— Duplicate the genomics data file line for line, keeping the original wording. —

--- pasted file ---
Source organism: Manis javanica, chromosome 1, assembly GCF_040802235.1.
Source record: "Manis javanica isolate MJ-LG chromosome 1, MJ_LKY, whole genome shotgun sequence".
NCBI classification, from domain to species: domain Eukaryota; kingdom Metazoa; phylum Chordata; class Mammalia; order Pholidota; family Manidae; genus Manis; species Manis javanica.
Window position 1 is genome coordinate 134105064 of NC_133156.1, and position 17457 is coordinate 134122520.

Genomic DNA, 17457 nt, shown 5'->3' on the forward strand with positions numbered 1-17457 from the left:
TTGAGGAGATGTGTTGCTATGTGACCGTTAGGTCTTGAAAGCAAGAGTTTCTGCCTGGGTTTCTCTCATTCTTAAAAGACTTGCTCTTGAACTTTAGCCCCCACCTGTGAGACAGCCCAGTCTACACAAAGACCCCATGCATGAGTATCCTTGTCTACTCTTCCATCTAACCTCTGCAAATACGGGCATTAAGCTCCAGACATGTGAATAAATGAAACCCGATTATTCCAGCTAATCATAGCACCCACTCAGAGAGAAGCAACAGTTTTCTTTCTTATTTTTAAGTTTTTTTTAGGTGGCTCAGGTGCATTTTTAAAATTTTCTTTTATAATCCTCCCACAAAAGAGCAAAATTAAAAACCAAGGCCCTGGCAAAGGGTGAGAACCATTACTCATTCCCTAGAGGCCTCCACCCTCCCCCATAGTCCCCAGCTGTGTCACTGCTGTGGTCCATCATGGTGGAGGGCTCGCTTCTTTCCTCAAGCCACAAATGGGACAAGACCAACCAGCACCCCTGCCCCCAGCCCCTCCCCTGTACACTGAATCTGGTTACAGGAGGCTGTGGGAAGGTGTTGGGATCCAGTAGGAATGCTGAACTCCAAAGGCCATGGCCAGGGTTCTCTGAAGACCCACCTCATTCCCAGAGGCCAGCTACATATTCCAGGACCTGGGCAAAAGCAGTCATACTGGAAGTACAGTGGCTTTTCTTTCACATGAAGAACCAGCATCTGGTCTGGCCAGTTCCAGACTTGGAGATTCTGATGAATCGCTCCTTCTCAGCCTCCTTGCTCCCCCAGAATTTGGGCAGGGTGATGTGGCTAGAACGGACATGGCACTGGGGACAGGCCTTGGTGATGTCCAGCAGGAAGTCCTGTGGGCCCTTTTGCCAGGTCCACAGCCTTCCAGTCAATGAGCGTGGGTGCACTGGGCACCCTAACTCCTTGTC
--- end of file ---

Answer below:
Source organism: Manis javanica, chromosome 1, assembly GCF_040802235.1.
Source record: "Manis javanica isolate MJ-LG chromosome 1, MJ_LKY, whole genome shotgun sequence".
NCBI classification, from domain to species: domain Eukaryota; kingdom Metazoa; phylum Chordata; class Mammalia; order Pholidota; family Manidae; genus Manis; species Manis javanica.
Window position 1 is genome coordinate 134105064 of NC_133156.1, and position 17457 is coordinate 134122520.

Genomic DNA, 17457 nt, shown 5'->3' on the forward strand with positions numbered 1-17457 from the left:
TTGAGGAGATGTGTTGCTATGTGACCGTTAGGTCTTGAAAGCAAGAGTTTCTGCCTGGGTTTCTCTCATTCTTAAAAGACTTGCTCTTGAACTTTAGCCCCCACCTGTGAGACAGCCCAGTCTACACAAAGACCCCATGCATGAGTATCCTTGTCTACTCTTCCATCTAACCTCTGCAAATACGGGCATTAAGCTCCAGACATGTGAATAAATGAAACCCGATTATTCCAGCTAATCATAGCACCCACTCAGAGAGAAGCAACAGTTTTCTTTCTTATTTTTAAGTTTTTTTTAGGTGGCTCAGGTGCATTTTTAAAATTTTCTTTTATAATCCTCCCACAAAAGAGCAAAATTAAAAACCAAGGCCCTGGCAAAGGGTGAGAACCATTACTCATTCCCTAGAGGCCTCCACCCTCCCCCATAGTCCCCAGCTGTGTCACTGCTGTGGTCCATCATGGTGGAGGGCTCGCTTCTTTCCTCAAGCCACAAATGGGACAAGACCAACCAGCACCCCTGCCCCCAGCCCCTCCCCTGTACACTGAATCTGGTTACAGGAGGCTGTGGGAAGGTGTTGGGATCCAGTAGGAATGCTGAACTCCAAAGGCCATGGCCAGGGTTCTCTGAAGACCCACCTCATTCCCAGAGGCCAGCTACATATTCCAGGACCTGGGCAAAAGCAGTCATACTGGAAGTACAGTGGCTTTTCTTTCACATGAAGAACCAGCATCTGGTCTGGCCAGTTCCAGACTTGGAGATTCTGATGAATCGCTCCTTCTCAGCCTCCTTGCTCCCCCAGAATTTGGGCAGGGTGATGTGGCTAGAACGGACATGGCACTGGGGACAGGCCTTGGTGATGTCCAGCAGGAAGTCCTGTGGGCCCTTTTGCCAGGTCCACAGCCTTCCAGTCAATGAGCGTGGGTGCACTGGGCACCCTAACTCCTTGTC